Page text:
The Free Trade Zone in Shanghai is a pilot program undertaken by the Chinese government to put a number of reforms on trial in a bid to modernize certain industries, revitalize the Chinese economy (whose growth rate slowed to just above the 7.5% minimum) and spread the influence of the Chinese currency, the Renminbi.
The reforms will deal with customs and tax supervision, simplification of administrative processes for licensing and the financial industry.
The FTZ, opened on the 29th of September 2013, is actually divided into 4 separate areas: the original Waigaoqiao Free Trade Zone (opened in 1990), the Waigaoqiao Bonded Logistics Park, the Pudong Airport Bonded Logistics Centre and the Yangshan Bonded Port Area.
There are unique advantages the SH FTZ presents over other special trade and customs zones.
Financial Reforms: i) Foreign banks will be able to establish WFOE or majority-controlled subsidiaries within shorter time frames; ii) The financial institutions are expected to progressively be granted licenses for cross-border financial products; iii) The promotion of renminbi convertibility and relaxed administrative controls will greatly facilitate treasury cross-border fund management for companies –financial and non-financial alike – with regional headquarters in China.
Different than other bonded areas, the biggest feature of FTZ is the special custom monitoring system called “Domestic but out of Customs”, which means “open the A line (Free Trade Zone and boarder line) and control the B line (Free Trade Zone and Non Free Trade Zone)”. This expedited clearance of goods and materials is beneficial in terms of cost and time for logistics companies specifically.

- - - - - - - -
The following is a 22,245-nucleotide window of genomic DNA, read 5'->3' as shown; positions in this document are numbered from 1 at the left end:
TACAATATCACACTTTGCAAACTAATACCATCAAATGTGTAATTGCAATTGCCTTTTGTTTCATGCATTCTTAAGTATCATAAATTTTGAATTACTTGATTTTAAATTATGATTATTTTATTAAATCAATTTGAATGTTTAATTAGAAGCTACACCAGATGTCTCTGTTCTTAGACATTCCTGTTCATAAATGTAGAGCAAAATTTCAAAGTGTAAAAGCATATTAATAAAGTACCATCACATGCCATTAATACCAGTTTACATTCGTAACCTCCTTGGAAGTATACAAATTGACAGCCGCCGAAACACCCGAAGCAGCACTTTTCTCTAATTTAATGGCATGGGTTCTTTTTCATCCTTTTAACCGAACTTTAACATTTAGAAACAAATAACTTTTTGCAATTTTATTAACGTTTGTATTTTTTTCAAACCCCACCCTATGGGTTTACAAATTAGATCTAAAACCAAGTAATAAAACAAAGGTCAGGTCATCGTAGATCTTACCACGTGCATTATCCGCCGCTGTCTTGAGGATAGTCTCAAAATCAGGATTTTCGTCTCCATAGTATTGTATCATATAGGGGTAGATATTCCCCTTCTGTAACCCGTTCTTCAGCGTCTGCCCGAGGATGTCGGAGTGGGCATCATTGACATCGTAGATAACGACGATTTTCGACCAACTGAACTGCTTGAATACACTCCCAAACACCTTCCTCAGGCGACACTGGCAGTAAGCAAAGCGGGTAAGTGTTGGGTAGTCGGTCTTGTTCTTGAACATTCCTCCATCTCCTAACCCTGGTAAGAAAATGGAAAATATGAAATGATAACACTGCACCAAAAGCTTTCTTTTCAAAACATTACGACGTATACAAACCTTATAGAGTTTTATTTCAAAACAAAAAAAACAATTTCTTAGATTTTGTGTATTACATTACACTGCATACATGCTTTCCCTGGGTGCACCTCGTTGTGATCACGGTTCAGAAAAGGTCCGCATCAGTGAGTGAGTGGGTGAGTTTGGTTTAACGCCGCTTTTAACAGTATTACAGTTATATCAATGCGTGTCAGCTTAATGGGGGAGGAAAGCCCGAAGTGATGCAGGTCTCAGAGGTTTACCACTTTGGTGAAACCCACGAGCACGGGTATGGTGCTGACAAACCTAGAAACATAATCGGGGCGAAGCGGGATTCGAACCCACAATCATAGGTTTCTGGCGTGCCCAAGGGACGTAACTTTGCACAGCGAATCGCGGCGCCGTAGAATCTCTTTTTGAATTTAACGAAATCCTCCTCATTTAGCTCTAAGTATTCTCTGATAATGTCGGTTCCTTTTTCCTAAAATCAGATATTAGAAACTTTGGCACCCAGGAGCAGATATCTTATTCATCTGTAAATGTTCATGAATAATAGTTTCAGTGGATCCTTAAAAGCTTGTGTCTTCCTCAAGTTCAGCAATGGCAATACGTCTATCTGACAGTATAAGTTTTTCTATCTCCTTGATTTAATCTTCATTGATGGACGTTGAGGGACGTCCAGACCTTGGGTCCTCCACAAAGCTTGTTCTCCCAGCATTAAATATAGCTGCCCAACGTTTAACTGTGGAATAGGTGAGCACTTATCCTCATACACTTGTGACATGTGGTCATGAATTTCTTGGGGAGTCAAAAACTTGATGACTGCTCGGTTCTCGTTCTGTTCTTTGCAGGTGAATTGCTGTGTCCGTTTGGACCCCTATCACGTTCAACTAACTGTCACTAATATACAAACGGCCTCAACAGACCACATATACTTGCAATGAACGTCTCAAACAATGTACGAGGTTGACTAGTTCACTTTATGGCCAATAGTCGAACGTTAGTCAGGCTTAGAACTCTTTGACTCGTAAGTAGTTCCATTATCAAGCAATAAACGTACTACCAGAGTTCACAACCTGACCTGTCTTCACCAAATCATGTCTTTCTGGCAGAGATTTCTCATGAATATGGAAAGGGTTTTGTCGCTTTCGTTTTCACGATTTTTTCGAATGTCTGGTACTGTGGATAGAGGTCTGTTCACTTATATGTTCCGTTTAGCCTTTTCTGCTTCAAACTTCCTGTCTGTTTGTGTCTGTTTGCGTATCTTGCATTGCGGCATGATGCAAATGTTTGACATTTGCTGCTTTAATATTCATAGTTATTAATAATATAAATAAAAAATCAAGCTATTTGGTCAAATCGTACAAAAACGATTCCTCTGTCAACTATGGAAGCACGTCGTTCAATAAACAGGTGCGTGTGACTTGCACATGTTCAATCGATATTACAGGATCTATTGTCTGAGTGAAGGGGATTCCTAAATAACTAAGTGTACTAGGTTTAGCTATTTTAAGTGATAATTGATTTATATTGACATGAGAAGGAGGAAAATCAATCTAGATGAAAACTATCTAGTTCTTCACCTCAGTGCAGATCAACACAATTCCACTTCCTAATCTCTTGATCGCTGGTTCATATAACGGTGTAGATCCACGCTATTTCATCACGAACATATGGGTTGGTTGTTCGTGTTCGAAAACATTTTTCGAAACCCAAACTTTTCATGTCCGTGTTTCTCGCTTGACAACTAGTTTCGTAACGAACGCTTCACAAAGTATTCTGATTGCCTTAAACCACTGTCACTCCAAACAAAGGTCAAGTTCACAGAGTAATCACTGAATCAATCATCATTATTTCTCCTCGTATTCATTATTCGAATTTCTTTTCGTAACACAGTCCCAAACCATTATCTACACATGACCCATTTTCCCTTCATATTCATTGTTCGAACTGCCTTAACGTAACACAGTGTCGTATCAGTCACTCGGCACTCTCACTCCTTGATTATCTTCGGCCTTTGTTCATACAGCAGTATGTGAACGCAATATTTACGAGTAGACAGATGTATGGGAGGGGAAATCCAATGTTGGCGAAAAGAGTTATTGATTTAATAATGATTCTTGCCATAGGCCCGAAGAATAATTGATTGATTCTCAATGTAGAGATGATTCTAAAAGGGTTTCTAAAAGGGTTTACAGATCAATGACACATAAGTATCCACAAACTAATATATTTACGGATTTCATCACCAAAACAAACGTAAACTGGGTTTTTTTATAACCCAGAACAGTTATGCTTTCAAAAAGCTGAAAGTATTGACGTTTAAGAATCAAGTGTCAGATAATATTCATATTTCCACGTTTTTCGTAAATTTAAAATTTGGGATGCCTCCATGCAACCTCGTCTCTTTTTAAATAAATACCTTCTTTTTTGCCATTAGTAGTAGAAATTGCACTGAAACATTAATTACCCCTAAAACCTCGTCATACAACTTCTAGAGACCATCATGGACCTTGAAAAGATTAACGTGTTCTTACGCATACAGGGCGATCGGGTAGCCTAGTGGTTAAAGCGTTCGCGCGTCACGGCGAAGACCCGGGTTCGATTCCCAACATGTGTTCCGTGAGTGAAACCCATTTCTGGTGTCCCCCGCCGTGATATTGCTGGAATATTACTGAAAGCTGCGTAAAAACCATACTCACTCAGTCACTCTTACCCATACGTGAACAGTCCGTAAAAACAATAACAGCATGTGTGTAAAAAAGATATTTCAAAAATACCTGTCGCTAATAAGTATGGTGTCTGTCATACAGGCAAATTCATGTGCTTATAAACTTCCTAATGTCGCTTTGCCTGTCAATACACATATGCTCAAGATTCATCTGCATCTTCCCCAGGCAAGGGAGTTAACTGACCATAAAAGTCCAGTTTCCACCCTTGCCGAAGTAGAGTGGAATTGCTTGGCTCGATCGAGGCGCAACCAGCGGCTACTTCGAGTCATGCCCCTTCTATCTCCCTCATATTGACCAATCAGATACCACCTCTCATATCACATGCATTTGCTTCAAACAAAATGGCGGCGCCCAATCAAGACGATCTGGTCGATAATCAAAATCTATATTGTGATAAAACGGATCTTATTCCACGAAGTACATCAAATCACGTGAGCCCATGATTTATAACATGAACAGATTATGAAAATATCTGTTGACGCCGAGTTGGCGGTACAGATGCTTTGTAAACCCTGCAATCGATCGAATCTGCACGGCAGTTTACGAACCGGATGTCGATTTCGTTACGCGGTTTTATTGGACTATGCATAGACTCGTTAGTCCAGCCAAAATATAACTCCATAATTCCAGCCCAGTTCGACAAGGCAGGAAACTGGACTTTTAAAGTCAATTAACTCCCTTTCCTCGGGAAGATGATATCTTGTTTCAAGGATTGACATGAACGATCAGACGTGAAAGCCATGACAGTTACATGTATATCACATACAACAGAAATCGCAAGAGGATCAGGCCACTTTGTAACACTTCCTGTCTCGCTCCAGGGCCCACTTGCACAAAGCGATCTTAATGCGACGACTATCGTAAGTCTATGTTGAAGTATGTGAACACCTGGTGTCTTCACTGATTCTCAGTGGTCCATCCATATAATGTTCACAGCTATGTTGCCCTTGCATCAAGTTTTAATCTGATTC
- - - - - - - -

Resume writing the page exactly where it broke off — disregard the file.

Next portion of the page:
Upgrading of customs supervision frameworks: Overseas shipments will not need customs clearance until a later stage, simplifying the operation of logistics companies within the FTZ. Reducing costs and complexities involved in the logistics could further encourage international manufacturers to set up a regional manufacturing and logistics hub in Shanghai.
Simplification of administrative systems: An important reform which will attract foreign investors is a drastic simplification of the administrative burden of applying for approval and registration within the FTZ. Foreign investors within the zone will be subject to the same application procedure and requirements as domestic investors and the process will require a single application at a single location, provided their business scope is not contained within the “Negative List” for which special approval is needed.
Competitive regulatory and tax environment: generally reducing tax rates in the FTZ is not an option which could be implemented across the country, so, instead, new tax policies are being adopted to support innovative business models. Firms may choose to pay Import taxes that apply to imported components, or the Import taxes applying to the finished components.